This report prepared by the Centre for Educational Sociology at the University of Edinburgh, describes a trial of possible measures of young people’s career self management skills and decision-making. The research considered pupils’ use of self-help services, in particular career development websites, and the impact of these websites on pupils’ career related learning and skills.
The main findings include:
- the use of career development websites in Scotland has had a very limited impact on pupils’ career related learning and skills; the only positive discernible impact on career related learning and skills was from an interview with a careers adviser
- the use of the school’s career library had a greater impact on pupils’ career management skills than did the use of the main Scottish career development websites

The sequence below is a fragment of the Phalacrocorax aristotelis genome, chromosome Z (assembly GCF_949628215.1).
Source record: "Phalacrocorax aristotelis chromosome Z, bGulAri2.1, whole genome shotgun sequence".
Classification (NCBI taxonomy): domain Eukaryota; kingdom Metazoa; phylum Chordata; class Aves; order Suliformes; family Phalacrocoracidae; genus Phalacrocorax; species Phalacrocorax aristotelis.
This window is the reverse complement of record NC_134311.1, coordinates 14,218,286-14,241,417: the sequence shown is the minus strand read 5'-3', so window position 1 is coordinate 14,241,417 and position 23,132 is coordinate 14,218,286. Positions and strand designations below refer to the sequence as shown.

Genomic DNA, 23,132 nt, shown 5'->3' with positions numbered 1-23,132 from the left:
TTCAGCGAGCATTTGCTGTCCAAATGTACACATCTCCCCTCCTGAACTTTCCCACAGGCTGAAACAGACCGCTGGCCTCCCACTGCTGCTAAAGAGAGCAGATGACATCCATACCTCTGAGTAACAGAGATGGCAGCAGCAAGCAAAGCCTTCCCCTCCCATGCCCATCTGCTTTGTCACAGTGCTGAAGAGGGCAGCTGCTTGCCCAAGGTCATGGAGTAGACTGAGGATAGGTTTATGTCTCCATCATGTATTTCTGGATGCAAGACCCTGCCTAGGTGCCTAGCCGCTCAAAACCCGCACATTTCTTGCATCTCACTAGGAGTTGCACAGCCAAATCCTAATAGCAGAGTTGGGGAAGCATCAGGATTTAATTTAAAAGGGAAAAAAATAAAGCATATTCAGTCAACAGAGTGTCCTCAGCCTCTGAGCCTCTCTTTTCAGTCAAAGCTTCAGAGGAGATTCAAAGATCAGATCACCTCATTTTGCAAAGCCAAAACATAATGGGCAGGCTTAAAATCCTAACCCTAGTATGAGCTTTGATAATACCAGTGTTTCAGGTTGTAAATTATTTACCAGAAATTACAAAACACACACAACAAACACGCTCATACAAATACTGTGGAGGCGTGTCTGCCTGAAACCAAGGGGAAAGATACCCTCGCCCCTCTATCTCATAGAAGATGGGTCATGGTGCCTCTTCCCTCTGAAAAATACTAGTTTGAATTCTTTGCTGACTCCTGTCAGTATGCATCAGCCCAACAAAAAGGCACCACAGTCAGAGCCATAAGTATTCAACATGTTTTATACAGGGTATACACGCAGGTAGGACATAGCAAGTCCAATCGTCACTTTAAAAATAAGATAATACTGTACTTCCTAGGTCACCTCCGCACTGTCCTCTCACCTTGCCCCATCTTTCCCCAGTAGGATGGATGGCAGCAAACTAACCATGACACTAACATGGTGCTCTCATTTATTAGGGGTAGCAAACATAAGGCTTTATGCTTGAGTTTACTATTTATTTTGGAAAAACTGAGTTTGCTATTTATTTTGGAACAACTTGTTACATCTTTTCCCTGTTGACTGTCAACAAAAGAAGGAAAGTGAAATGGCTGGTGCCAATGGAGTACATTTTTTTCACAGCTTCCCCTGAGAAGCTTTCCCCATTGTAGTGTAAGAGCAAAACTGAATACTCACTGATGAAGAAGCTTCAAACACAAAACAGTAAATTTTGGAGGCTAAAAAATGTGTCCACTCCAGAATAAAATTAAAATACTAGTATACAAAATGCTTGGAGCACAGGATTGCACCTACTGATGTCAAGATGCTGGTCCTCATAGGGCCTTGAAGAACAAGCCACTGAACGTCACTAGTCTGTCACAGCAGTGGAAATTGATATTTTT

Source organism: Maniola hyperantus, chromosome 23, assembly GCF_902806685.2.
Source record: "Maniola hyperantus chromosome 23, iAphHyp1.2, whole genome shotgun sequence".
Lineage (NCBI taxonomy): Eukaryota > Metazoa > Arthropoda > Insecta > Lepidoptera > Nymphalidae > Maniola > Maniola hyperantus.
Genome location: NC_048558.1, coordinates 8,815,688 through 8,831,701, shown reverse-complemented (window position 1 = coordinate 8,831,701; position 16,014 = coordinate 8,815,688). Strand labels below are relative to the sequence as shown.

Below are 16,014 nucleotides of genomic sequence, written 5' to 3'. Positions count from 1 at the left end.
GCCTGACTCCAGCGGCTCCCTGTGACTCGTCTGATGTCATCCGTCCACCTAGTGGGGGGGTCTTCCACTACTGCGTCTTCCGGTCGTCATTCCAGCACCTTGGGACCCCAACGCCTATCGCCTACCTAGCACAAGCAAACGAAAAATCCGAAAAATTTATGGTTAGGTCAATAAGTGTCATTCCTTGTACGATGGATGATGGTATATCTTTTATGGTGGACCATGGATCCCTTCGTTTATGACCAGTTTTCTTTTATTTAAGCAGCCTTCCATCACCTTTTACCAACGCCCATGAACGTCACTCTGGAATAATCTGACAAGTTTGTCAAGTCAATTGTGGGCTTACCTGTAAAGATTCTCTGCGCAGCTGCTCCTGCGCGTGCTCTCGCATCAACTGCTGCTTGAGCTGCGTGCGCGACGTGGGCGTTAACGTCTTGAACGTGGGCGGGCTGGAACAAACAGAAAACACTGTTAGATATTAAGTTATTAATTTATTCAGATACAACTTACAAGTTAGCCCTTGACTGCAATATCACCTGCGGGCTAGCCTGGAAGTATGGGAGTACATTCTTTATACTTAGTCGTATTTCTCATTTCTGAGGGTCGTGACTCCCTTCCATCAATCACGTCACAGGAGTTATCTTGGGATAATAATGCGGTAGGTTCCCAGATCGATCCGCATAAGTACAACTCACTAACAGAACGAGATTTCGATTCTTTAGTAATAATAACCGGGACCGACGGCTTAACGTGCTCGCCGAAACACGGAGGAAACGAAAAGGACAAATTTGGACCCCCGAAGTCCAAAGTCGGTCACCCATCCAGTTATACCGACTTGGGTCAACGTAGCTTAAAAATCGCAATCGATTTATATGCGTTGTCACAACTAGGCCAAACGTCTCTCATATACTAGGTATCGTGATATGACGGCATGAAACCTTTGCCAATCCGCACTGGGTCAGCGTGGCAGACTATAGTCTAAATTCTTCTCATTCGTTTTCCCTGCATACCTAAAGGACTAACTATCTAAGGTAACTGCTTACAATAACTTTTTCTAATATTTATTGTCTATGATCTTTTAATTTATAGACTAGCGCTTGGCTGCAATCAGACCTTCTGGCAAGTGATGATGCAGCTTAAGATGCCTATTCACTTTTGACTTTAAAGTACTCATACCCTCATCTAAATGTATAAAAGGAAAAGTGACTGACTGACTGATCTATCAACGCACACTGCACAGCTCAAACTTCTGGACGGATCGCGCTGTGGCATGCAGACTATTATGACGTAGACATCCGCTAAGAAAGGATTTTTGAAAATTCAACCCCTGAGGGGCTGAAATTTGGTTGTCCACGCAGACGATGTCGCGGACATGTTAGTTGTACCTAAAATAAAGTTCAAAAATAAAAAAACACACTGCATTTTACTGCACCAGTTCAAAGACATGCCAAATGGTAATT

- for school-pupils, self-help provision is only one element that is used alongside other career service provision
- truancy, having a negative attitude to school, and lower attainment were associated with a lower usage of self-help services including career websites. These factors, however, did not make a difference to the chances of pupils having direct contact with a careers advisor (both on a group and an individual basis)
- pupils from a minority ethnic background were more likely to seek direct contact with a careers advisor than to use self-help services
- family and friends are considered by pupils to be their most important source of career information and advice.
These findings are important in the light of the central role envisaged for career development websites (as well as other ICT) in government strategies for careers related learning and skills.